On the note of power though, which Ms. Fernandez takes particular issue with in her article, her own analogy has some useful application to bear. It’s true that in the vacuum provided by the Stanford prison experiment the prison guards were unchecked in their abuse. That’s not the same as saying they have the kind of real and terrible power Ms. Fernandez describes. In fact, one of the most shocking conclusions drawn from the experiment was that the “prisoners,” under no compulsion to stay, remained in spite of the abuse. The guards didn’t actually have any meaningful authority, just as the brother in Ms. Fernandez’s piece couldn’t actually keep her from going up the stairs.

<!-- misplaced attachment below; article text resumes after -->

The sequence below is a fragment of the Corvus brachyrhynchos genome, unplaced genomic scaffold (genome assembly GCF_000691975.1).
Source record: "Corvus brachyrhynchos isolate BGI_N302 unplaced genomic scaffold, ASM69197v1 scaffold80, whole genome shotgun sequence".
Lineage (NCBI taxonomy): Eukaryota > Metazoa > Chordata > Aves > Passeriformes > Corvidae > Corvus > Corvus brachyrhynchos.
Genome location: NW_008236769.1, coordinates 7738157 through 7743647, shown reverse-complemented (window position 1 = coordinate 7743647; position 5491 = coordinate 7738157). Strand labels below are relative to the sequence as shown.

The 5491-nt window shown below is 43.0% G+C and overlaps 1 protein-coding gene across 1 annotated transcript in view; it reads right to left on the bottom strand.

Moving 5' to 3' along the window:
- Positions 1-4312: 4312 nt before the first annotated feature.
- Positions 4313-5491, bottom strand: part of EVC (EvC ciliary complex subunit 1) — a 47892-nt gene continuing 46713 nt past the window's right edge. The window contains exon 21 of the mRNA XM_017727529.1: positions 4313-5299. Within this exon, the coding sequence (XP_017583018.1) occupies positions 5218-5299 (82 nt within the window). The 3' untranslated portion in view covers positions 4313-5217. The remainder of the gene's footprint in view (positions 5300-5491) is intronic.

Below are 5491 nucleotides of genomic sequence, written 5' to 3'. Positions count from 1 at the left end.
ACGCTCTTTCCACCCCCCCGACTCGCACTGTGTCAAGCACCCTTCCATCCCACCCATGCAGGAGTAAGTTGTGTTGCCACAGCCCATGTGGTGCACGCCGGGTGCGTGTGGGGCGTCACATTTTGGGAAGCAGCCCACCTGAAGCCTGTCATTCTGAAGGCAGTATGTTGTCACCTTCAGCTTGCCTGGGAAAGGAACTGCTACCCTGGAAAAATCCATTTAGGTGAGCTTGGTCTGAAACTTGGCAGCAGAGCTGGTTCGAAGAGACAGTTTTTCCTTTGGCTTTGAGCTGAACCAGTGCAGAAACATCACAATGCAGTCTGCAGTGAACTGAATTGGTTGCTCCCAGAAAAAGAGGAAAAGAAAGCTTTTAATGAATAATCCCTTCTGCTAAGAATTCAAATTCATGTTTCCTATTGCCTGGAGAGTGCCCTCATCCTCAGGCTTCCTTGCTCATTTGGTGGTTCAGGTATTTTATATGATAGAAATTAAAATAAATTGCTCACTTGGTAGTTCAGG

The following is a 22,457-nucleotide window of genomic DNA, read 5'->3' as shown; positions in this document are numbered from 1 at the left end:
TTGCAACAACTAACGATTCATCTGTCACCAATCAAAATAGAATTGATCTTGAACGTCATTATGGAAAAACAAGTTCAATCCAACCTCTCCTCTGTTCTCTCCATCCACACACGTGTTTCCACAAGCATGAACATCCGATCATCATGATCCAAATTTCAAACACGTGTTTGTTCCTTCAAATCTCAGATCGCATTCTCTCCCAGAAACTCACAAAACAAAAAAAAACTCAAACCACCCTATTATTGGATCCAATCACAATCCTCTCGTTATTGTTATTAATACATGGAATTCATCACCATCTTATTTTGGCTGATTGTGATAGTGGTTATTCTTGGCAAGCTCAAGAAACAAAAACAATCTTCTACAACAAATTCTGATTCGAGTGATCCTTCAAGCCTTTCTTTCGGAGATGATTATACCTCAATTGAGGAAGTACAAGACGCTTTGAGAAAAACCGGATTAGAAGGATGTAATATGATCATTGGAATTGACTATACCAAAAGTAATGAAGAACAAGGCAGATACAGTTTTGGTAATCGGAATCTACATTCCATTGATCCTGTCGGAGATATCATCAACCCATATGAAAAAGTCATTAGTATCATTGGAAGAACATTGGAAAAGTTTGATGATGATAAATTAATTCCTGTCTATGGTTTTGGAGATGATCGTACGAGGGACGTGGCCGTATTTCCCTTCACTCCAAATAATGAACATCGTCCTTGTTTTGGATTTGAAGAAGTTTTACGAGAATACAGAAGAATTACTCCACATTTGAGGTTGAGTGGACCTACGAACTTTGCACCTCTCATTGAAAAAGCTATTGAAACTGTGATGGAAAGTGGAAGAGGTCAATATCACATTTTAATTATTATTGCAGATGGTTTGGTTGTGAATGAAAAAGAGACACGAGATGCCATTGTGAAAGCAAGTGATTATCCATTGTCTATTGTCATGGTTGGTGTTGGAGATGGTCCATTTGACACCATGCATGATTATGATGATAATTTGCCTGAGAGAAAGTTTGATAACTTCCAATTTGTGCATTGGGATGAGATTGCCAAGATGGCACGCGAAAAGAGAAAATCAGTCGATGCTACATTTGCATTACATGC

In the end, Ms. Fernandez’s article and the Dimensions protest this past year suffer from much the same problem. In the former’s comparing of the Dartmouth social culture to an infamous torture center where “women are raped in droves” and the latter’s exceedingly poor choice of crashing one of the most prized events on campus, some of the legitimate concerns both had to offer on the problem of sexual assault on campus are lost in the noise. It is imperative that dialogue continues on this issue. It is even more important, however, to start working towards solutions.  

— Alexander Kane

  • ’14

    thank you for this. that op-ed was more ridiculous than usual